What is behind this? Is it a decline in the quality of education? I think that is part of it. Children no longer learn what democracy is about. They don't learn the importance of what the founding fathers built in this country. They don't learn what men have sacrificed for this country. More to the point, with the abolition of the draft, they no longer make those same sacrifices for this country. We know from everyday life that we too often fail to value what we have until we are in danger of losing it. Thus, how can these young people value that which they have not been taught to appreciate or have not been called to defend?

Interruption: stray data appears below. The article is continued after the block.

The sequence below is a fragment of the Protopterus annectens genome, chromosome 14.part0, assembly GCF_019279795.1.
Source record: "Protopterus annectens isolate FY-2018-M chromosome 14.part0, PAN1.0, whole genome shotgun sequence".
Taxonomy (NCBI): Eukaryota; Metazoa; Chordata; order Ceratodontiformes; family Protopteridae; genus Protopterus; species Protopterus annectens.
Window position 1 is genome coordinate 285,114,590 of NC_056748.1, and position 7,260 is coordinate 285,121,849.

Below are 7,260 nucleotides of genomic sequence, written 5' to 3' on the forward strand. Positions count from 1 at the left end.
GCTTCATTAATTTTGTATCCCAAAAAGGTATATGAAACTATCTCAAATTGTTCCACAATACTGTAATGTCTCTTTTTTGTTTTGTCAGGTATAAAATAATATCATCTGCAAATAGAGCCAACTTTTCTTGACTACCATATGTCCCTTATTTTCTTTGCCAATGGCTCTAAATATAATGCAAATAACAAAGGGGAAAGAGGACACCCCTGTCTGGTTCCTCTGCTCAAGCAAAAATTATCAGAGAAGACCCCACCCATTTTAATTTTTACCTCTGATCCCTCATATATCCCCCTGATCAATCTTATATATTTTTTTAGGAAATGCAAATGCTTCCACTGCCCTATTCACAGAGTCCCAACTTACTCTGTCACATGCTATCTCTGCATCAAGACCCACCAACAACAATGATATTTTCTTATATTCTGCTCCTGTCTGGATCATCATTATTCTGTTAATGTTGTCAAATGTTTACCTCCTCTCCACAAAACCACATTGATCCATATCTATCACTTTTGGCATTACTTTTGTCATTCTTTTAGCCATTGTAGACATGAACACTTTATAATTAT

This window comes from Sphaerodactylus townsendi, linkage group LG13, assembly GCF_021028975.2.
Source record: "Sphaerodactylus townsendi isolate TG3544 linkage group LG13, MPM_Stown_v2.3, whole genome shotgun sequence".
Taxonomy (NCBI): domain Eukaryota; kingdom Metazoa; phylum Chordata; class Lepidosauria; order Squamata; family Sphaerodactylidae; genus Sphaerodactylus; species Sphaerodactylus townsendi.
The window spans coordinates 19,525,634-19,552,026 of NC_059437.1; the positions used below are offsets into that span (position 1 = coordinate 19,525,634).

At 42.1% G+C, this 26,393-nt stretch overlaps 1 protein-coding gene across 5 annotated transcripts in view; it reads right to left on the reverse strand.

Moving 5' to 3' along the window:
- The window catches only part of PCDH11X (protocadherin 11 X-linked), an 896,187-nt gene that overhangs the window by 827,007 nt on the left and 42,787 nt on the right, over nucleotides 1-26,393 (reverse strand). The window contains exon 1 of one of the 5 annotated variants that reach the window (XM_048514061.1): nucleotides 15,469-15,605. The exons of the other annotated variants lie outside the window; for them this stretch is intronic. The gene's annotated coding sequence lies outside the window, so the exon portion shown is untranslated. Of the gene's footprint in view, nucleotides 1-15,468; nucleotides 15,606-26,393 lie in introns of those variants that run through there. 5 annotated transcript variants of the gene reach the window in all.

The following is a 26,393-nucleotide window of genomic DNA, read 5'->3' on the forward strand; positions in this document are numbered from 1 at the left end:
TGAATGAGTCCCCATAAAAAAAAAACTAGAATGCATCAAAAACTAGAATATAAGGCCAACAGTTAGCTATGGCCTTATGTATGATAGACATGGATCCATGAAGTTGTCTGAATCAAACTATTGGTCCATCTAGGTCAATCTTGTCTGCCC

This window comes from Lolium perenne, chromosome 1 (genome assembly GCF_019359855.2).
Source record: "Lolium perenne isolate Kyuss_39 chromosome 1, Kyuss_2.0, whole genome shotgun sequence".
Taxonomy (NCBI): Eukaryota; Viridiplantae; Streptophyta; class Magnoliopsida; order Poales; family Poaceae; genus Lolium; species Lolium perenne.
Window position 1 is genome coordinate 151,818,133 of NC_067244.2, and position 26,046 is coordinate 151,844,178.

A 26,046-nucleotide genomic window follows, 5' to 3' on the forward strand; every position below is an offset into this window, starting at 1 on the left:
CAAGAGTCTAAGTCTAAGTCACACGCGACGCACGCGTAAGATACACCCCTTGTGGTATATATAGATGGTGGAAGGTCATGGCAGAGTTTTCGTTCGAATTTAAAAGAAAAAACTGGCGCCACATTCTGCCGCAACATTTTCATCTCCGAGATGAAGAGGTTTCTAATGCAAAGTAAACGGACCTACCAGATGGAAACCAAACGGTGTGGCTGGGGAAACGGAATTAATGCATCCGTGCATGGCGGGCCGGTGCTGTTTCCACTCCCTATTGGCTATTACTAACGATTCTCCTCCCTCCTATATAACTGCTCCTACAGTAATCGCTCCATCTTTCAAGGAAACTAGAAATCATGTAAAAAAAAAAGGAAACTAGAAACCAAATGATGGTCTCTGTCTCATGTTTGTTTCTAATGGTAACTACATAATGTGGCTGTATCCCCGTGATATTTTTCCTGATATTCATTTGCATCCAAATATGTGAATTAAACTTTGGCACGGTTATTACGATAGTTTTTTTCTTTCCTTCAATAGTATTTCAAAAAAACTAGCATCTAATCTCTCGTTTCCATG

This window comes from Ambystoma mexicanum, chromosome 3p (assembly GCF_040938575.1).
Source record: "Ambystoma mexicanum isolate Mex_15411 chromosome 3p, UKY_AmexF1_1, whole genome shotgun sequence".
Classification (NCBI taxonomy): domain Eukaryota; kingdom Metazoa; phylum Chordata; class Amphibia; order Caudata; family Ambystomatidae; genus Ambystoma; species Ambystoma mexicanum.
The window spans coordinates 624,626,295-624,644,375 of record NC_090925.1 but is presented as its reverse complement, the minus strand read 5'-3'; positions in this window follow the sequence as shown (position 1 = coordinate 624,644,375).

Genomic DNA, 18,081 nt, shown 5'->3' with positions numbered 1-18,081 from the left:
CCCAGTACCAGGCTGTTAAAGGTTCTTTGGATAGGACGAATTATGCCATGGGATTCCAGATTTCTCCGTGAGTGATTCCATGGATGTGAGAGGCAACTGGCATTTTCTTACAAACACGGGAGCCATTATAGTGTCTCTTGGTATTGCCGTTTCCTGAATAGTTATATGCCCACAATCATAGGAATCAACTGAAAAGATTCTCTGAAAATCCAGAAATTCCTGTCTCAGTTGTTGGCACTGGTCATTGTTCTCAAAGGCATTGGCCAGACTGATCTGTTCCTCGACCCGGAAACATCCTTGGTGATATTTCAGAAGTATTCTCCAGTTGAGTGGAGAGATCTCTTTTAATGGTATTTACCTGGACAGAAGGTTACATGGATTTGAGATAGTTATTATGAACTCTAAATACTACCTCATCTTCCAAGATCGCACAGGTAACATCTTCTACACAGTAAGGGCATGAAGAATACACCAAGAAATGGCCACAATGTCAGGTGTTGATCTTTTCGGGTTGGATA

Is it the effort of the extreme media to recognize so many minority interests that it has forgotten the basic precept of democracy, that majority rules? I think so. Just the other day, the state legislature of California voted to ban its citizens from conducting business with states that do not recognize gay rights. Excuse me, but are they unaware that opinion is an individual matter and that not even all Californians agree on the gay issue? For that matter, not even identical twins agree on every issue. The danger here is that, if Sacramento can tell Californians with whom they can do business, Sacramento (or Washington or . . .) next will want to tell  the citizens with whom they can work or worship or attend school or even speak. The California legislature has started down a dangerous road -- a road that all too easily could demolish democracy.